No God but God/A review(VI)

A continuation
It is a well-known fact that Quran was not gathered and compiled at the time of Muhammad, but rather, during the reign of the third khaleefa Uthman Ibn Afan, which was taken mainly from Hafsa’s copy that was gathered at the second Khaleefa’s time with some edition from other copies that were available at the time. So what makes Aslan think that this copy that we have today is the most authentic one, especially when history tells us about the political haywire of the time? And why did Uthman burn other copies, of which one was Ibn Masud’s, who was the companion of the prophet and the writer of the revelation, and his version was believed to be the most authentic? Even Omar Ibn Alkhatab decreed the penalty of rajm (stoning the adulterers) when he reigned, claiming that the prophet mentioned the aforementioned verse and that he heard it himself. Aslan even admitted that by saying,” chief among those (series of severe penal ordinances aimed primarily at women) was the stoning to death of adulterers, a punishment which has absolutely no foundation whatsoever in the Quran but which Omar justified by claiming it had originally been part of the revelation and had somehow been left out of the authorized text.” This was not Omar’s claim only; many other scripts of tradition also asserted that there are other passages missing. The mere fact that Uthman destroyed different editions of the Quran after having the “standard” edition compiled means that Quran had textual variants. And the missing passages assert that Quran is doctrinally erroneous, and it defies the fact that God would protect it from errors and textual inaccuracies that occur in transmission which the Quranic text itself proclaims a divine protection of its message” Surely We have revealed the Reminder and We will most surely be its guardian”.
That copy which was compiled by Uthman is not even the same copy that we have today. That copy did not have the accent markings of diacritic or glottal stops (Hamza, sukoon), which defines the vowels in Arabic script, nor it had dots that differentiate one letter from another. And it is obvious how adding dots and accent markings could change the letter, the word, the sentence and eventually the meaning. Naskh script from which modern Arabic script style developed did not appear until the 11th century AD, and it gradually replaced the other script as the most popular script for copying the Quran. Now, no matter how one tries to be accurate, one can’t deny the fact that human errors are inevitable when copying is performed over a long period of time, and transmitted through the word of mouth.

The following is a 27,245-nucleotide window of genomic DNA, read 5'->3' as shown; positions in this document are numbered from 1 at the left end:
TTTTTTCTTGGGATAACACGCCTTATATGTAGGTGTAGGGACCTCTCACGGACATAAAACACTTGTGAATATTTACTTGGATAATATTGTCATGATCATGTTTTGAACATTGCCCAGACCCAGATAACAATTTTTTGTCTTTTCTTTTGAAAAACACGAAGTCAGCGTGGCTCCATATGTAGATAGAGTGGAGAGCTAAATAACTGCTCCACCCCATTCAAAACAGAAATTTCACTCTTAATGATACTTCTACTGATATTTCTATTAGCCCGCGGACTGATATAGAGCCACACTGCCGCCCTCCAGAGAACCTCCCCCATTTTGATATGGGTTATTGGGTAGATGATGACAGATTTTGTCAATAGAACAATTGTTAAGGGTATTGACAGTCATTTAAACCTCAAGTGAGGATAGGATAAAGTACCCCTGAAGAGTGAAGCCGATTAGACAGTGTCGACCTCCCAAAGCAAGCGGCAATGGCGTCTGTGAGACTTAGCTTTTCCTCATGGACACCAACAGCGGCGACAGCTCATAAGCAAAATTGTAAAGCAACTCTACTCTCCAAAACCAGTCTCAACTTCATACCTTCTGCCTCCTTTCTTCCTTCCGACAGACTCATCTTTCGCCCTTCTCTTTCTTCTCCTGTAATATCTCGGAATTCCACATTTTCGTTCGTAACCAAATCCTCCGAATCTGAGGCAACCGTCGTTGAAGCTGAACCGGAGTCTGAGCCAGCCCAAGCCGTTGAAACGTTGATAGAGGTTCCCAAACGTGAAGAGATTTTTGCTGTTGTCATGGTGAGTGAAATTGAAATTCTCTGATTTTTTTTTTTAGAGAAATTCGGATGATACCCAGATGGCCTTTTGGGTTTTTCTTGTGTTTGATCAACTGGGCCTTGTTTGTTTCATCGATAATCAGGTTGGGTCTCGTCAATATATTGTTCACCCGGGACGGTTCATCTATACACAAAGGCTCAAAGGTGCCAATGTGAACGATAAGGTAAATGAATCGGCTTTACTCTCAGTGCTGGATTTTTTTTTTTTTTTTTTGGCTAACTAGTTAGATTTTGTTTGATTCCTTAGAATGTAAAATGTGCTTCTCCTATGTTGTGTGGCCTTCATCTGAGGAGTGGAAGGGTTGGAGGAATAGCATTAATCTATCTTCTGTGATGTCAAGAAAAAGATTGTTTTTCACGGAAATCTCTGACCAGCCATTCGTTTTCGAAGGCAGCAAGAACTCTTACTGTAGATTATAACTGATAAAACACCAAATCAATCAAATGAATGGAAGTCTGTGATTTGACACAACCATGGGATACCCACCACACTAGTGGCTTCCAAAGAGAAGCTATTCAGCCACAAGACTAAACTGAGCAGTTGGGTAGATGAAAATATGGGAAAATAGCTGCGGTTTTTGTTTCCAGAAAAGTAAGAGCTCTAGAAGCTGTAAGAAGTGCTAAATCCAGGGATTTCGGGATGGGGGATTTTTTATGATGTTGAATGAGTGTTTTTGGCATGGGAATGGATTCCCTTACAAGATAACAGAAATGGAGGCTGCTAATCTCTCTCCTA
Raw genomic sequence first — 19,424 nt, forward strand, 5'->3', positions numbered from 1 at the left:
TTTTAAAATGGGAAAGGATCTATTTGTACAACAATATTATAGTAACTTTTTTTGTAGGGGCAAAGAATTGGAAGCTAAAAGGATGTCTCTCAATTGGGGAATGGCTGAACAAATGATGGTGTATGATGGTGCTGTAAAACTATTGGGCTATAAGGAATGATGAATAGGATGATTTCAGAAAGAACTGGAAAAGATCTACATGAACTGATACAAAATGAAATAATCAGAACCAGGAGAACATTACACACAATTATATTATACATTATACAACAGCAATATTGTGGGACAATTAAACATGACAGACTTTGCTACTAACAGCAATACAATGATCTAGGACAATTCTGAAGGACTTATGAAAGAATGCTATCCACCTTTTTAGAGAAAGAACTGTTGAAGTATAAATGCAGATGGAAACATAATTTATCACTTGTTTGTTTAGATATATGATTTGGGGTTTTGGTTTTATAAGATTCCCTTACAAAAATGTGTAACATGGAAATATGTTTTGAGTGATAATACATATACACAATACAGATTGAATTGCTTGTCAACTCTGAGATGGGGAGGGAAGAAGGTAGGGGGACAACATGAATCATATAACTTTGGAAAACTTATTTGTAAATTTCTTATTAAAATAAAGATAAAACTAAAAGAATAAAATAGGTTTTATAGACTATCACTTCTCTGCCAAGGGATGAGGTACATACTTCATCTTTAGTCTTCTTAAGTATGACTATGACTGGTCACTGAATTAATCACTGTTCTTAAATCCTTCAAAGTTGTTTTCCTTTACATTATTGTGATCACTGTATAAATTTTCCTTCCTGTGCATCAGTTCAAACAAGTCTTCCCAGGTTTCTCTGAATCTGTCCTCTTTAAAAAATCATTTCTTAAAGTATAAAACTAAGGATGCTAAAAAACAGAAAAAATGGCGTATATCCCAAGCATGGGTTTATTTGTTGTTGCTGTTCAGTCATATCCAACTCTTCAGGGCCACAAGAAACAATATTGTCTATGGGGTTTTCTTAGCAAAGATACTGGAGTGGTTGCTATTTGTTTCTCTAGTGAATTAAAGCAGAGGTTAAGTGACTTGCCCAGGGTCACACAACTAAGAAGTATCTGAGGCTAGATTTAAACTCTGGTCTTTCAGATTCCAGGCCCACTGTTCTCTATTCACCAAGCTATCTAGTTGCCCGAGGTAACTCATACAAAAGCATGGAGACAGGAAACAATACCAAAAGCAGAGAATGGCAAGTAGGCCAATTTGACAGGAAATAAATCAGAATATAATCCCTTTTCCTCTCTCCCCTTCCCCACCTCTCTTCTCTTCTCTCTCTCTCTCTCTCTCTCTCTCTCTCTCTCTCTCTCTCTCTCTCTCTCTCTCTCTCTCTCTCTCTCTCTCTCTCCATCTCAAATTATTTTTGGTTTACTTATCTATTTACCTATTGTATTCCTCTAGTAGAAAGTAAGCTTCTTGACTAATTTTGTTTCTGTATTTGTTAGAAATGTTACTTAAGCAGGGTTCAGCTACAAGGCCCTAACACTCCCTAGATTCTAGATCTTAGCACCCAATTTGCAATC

And the last point I would like to mention here is the abrogation of the Quran, “whenever We abrogate a verse or cause it to be forgotten, We exchange it with a better or similar one; don’t you know that God can do anything?” (2:106; see also 16:101). Aslan mentioned this fact in his book, yet he failed to see the contradiction of this very verse with other verse(s) in Quran, “this is a Glorious Qur’an, (Inscribed) in a Tablet Preserved!” (alburooj 21, 22).
If Quran was preserved at the time of Adam, then how could one revelation abrogate another? And why wouldn’t the ultimate knowledge come as it was originally preserved and passed through individuals?

But regardless of all that; If one wants to study Islamic history, one has to consider all the documentations in his search, regardless of the authenticity of some. Or simply discard it all. If one is folklore the rest is folklore. But since a lot of efforts were spent on those documents, we can’t just dismiss any part. It’s through those books that one can guess what might have happened on those days and draw the logical analysis.
And here I come to the end of this category in my search that deals with the “impartiality of the author to a religion, cult or sect” and I believe that Aslan failed to gain the two designated points.

To be continued